Simon thought of erosion and coals turning into diamonds, but, yet again, said nothing.

The captain looked toward the door to the prison. “Take it from me, Lee. We’re better off without ’em.”

Crank. Thunk. Splash.

The three sounds echoed through the room and through his ears and in and out of his brain.

Crank. Thunk. Splash.

The rhythm of it almost grew pleasant after a while.

Crank. Thunk. Splash.

“Mr. Lee,” said the captain. “You do the next one. You’ll see, there’s nothing to it.”

Simon had an urge to bolt, but he stayed and nodded.

“Remember, we’re just dumping rocks here. We’re good American citizens.”

Lou returned not with a rock, but with a boulder of man, each muscle an entire rock on its own. His eyes wrestled Simon’s and Simon lost, looking away. They moved on to Captain Peterson’s, but the captain’s stared right back, sneering.

“Michael Duncan.”

Simon realized he hadn’t given him the file yet.

“That’s me,” Simon lost his balance again and held the wall, not sure if the boat rocked because of the wave or because of the prisoner’s voice.

“First degree murder and sexual assault in Detroit,” said the captain, his voice more tremulous than normal.

Michael’s eyes connected to first the lever then the captain then the trapdoor then the rock behind him, and he put the puzzle pieces into place.

“I know who you are—I remember you from the courtroom,” he said. “You’re the girl’s father.” The captain walked up to him, drew his own baton, and cracked the prisoner in the cheek. He grunted and said, “Ah, the U.S. government’s justice. A lot more cost-efficient than real justice. Or is this personal?”

“Don’t act like you don’t deserve this, you murdering piece of shit.”

“No less than you. I’m guessing I’m not the first one to stand on this mouse trap today. Whose gonna pull the lever on you?” Michael offered the captain a cuffed hand as well as he could. “Come on, let’s go for a swim.”

Captain Peterson stepped in close and said, “The bottom of the ocean’s for killers and rapists like—“

Michael’s bald head snapped forward, and Captain Peterson toppled over, nose painted red.

The room exploded with sound, as Lou put a bullet in the back of Michael’s shoulder. He roared like a bear and dropped to his knees, trying to hold the blood in with his hand. Simon covered his ears and shrank near Saint Peter.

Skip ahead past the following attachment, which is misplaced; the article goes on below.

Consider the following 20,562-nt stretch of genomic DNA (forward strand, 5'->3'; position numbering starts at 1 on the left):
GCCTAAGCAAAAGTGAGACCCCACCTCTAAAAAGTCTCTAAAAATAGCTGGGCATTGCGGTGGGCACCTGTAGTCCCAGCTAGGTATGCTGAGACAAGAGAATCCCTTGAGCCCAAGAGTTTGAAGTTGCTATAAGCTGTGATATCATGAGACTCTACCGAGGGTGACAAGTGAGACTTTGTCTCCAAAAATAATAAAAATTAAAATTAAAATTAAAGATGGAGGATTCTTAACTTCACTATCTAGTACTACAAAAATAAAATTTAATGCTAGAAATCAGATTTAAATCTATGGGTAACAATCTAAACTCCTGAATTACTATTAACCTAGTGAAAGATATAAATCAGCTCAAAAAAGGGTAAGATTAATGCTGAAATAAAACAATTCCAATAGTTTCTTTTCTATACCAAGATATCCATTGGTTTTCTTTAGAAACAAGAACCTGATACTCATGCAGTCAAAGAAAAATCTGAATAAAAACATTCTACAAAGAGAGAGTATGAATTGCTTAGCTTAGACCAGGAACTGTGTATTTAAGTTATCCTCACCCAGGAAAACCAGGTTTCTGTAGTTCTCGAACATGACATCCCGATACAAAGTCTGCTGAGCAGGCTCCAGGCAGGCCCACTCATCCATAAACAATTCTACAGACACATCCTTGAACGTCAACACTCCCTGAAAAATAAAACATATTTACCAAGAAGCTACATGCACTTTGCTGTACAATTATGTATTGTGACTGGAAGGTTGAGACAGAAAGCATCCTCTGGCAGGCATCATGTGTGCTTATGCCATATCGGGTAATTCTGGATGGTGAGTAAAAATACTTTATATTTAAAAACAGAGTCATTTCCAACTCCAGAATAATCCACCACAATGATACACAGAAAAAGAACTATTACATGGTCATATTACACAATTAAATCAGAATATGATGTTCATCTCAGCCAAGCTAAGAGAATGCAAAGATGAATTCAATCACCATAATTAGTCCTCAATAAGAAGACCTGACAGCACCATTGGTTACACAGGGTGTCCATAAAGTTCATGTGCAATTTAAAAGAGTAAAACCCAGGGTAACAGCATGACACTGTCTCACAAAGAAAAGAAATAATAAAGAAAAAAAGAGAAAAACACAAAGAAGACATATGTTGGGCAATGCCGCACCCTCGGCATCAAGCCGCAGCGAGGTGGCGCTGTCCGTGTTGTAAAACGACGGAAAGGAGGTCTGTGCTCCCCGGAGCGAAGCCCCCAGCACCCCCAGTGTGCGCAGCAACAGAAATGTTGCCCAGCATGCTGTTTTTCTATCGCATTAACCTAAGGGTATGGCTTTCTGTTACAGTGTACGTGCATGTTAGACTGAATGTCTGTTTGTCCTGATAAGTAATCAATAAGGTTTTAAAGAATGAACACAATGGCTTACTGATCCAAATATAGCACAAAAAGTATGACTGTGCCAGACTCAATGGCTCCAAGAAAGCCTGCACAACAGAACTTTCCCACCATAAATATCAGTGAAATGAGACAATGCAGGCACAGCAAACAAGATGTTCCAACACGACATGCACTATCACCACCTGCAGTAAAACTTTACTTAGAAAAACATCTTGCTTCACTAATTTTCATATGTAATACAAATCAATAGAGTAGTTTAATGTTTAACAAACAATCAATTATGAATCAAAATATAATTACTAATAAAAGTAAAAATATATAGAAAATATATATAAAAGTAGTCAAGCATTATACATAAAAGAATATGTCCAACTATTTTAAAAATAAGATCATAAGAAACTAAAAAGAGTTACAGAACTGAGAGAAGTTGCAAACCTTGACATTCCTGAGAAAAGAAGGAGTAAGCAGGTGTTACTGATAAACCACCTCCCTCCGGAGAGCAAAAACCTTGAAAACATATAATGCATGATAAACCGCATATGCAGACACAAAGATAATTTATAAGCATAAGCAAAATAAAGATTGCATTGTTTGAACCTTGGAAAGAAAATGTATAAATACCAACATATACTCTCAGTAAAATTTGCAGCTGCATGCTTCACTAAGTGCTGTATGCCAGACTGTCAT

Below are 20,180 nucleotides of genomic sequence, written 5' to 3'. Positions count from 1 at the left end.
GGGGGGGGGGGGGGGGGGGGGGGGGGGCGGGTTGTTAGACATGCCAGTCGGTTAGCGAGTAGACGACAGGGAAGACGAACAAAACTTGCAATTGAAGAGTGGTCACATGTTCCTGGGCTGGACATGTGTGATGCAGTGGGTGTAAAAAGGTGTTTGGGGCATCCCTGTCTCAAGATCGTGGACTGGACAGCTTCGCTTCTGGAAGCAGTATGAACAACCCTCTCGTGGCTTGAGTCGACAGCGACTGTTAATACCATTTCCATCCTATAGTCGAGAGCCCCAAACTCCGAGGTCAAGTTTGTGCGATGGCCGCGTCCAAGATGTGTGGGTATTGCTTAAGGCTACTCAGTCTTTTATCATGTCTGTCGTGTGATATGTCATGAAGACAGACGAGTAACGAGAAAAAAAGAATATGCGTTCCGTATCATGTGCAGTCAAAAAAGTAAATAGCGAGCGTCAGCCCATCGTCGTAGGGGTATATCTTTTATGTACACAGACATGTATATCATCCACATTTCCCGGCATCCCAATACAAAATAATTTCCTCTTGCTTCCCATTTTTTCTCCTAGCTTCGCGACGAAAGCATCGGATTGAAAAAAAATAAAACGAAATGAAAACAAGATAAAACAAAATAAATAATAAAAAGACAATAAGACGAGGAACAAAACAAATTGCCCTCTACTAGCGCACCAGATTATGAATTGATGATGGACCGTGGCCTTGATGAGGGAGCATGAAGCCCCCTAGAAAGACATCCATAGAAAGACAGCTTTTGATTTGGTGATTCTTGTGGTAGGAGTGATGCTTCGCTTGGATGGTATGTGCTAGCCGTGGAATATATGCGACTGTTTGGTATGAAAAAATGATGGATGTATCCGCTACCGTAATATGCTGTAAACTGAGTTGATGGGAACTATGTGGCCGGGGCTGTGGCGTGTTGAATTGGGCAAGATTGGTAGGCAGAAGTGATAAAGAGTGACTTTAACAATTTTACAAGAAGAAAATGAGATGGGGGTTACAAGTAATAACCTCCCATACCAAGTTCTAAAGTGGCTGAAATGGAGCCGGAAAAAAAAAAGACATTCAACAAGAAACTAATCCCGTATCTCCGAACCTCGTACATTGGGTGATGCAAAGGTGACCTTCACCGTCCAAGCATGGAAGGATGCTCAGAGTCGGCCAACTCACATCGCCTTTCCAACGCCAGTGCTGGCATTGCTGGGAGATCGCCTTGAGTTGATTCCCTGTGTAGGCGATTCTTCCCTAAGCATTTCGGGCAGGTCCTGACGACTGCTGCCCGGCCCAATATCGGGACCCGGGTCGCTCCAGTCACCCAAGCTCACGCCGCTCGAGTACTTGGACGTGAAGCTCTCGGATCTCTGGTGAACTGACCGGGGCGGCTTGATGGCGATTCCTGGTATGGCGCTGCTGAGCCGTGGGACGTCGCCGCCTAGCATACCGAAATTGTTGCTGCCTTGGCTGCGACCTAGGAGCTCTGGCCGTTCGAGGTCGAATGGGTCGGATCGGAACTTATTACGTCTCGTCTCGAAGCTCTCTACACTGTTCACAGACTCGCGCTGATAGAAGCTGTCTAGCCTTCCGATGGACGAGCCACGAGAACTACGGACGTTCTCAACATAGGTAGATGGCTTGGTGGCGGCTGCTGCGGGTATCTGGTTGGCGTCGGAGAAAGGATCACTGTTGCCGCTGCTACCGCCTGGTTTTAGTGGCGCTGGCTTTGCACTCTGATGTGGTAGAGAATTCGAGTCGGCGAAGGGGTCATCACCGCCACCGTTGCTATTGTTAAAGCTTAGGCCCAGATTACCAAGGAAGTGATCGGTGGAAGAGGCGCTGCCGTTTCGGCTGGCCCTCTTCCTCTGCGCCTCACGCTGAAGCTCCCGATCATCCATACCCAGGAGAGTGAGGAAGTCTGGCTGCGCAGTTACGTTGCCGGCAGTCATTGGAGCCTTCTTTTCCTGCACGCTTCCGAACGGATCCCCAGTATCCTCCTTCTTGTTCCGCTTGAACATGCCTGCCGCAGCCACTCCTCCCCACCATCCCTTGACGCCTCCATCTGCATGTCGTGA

The captain stood up. His foot found Michael’s nose, spraying its blood all over the trapdoor. “Now we’re even.” Without taking his eyes off of the form at his feet, he said, “But even isn’t good enough. Lee, send this piece of shit to hell. I wanna watch him sink all the way down.”

Simon placed his hands on the cold steel lever, and hesitated. “Goddammit, Lee, pull the fucking thing.”

A wave pushed the boat again, but Simon kept his balance for the first time. In place of the bleeding, moaning man, he pictured a giant boulder and slammed his hand down.

Crank went the lever.

Michael’s eyes grew wide just like the rest of the prisoners that day. Captain Peterson aimed one more kick at his face.

Thunk went the trapdoor.

The kick never made it. On the way down, Michael’s good arm struck like a cobra and latched onto the captain’s leg, mirroring the rock attached to his own. The captain’s eyes grew wide, too, right before—

Splash went the bodies.


8 thoughts on “Splash

  1. Oh. My. God.

    I can’t begin to explain how incredible this is. Wow. Seriously one of the best short stories I’ve ever read. Very Hemingway-esque. Seriously amazing.

    So much to take from this.

Ring the Call Button

Fill in your details below or click an icon to log in:

WordPress.com Logo

You are commenting using your WordPress.com account. Log Out / Change )

Twitter picture

You are commenting using your Twitter account. Log Out / Change )

Facebook photo

You are commenting using your Facebook account. Log Out / Change )

Google+ photo

You are commenting using your Google+ account. Log Out / Change )

Connecting to %s